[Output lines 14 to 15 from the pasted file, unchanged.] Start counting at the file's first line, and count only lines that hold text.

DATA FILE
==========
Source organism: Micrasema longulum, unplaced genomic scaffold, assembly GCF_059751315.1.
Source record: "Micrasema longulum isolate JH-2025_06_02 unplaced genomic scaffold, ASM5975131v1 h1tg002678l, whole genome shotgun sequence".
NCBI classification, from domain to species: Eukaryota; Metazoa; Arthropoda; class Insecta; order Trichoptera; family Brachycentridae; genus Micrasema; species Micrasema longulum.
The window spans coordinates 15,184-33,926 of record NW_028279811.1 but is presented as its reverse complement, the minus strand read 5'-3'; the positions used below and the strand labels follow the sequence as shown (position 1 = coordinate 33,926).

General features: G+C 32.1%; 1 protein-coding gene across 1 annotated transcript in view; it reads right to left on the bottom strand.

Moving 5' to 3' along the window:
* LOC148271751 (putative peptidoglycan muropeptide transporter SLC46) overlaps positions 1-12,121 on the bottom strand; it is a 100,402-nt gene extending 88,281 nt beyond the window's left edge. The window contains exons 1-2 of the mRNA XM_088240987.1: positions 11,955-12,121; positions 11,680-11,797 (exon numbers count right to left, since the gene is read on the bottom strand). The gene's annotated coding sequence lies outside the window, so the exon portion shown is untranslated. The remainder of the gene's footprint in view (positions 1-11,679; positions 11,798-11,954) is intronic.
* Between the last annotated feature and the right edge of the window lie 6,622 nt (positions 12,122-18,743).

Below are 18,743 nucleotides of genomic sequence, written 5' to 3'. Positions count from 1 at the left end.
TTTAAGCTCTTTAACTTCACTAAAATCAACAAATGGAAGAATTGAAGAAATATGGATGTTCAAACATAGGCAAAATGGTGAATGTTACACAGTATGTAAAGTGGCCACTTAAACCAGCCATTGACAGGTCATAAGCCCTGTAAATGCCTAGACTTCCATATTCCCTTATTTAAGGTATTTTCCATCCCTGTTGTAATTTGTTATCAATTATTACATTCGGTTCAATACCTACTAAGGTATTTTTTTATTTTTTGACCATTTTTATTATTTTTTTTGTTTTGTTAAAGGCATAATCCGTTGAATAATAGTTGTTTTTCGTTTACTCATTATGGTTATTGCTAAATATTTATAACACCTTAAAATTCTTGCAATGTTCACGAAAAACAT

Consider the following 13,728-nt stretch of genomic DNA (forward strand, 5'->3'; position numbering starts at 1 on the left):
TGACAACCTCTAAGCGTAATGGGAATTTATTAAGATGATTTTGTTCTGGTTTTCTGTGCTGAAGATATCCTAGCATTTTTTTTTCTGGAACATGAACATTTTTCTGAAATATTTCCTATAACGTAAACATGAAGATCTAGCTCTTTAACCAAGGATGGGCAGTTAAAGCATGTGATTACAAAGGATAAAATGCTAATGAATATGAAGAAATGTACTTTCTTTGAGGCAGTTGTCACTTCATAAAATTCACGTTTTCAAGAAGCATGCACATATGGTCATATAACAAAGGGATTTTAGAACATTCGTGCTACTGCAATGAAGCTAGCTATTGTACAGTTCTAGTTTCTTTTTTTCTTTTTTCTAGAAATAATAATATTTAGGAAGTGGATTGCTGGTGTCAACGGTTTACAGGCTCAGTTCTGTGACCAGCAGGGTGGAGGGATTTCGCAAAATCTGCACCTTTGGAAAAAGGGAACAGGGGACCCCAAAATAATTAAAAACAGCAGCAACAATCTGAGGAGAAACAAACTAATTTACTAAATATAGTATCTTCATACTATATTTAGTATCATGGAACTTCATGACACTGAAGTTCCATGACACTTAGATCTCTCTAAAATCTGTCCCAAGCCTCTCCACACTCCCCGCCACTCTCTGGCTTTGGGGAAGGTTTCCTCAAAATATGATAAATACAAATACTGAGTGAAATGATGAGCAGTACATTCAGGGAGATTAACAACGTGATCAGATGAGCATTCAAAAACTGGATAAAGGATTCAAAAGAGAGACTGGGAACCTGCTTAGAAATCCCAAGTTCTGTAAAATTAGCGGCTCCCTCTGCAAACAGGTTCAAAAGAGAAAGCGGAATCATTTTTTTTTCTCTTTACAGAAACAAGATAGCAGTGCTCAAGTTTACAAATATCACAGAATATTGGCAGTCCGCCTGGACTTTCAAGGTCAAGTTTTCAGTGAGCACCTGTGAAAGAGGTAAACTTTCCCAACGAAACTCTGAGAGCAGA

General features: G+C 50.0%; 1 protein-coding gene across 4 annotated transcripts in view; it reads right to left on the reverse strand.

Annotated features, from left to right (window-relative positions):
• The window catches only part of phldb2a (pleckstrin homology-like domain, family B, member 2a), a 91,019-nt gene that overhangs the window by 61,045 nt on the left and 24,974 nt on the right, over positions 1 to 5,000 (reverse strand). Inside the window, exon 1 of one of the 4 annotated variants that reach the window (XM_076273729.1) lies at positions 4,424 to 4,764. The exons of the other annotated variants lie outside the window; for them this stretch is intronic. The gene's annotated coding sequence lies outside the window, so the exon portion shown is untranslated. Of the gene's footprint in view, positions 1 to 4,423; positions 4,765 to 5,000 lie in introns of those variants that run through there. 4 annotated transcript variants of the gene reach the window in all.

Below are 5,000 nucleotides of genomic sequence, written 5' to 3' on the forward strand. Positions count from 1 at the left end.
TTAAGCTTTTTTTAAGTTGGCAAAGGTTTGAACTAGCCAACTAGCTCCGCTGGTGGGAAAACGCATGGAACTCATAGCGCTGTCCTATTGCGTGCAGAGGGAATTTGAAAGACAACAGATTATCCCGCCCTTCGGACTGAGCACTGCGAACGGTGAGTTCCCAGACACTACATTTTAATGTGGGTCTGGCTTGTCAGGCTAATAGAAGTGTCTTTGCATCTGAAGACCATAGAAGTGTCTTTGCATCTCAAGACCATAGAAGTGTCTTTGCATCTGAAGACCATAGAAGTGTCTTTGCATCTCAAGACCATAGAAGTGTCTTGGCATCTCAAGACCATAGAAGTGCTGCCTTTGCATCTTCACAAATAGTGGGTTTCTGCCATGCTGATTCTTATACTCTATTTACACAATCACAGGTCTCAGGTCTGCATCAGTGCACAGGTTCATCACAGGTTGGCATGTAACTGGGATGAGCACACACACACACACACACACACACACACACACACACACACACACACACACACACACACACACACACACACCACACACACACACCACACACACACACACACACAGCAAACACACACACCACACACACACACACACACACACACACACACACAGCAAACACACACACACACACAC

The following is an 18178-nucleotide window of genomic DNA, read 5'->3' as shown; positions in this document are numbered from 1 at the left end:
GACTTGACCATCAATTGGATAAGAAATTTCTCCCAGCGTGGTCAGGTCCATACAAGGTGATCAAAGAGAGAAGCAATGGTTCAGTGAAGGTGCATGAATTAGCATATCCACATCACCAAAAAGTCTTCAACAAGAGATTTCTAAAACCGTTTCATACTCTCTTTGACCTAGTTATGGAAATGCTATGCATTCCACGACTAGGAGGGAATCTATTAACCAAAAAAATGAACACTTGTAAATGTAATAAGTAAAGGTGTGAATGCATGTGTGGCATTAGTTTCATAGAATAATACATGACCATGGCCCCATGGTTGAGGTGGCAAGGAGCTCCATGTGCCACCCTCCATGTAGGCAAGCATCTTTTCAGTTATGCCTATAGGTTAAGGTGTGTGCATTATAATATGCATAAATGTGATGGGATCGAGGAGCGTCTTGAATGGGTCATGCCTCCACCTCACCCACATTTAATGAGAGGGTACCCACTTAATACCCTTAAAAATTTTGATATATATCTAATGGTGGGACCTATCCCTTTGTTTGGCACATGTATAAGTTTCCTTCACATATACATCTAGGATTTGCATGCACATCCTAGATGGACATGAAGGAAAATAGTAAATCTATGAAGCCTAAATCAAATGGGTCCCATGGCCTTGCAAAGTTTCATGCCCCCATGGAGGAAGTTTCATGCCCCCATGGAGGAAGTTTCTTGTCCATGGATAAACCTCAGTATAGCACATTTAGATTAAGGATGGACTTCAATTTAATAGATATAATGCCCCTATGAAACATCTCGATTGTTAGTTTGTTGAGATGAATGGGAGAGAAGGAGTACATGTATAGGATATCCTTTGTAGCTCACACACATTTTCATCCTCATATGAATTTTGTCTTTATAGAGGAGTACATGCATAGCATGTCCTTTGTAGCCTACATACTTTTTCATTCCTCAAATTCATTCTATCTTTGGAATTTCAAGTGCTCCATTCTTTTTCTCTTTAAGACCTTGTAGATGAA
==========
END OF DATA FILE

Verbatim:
Annotated features, from left to right (window-relative positions):
• The window catches only part of phldb2a (pleckstrin homology-like domain, family B, member 2a), a 91,019-nt gene that overhangs the window by 61,045 nt on the left and 24,974 nt on the right, over positions 1 to 5,000 (reverse strand). Inside the window, exon 1 of one of the 4 annotated variants that reach the window (XM_076273729.1) lies at positions 4,424 to 4,764. The exons of the other annotated variants lie outside the window; for them this stretch is intronic. The gene's annotated coding sequence lies outside the window, so the exon portion shown is untranslated. Of the gene's footprint in view, positions 1 to 4,423; positions 4,765 to 5,000 lie in introns of those variants that run through there. 4 annotated transcript variants of the gene reach the window in all.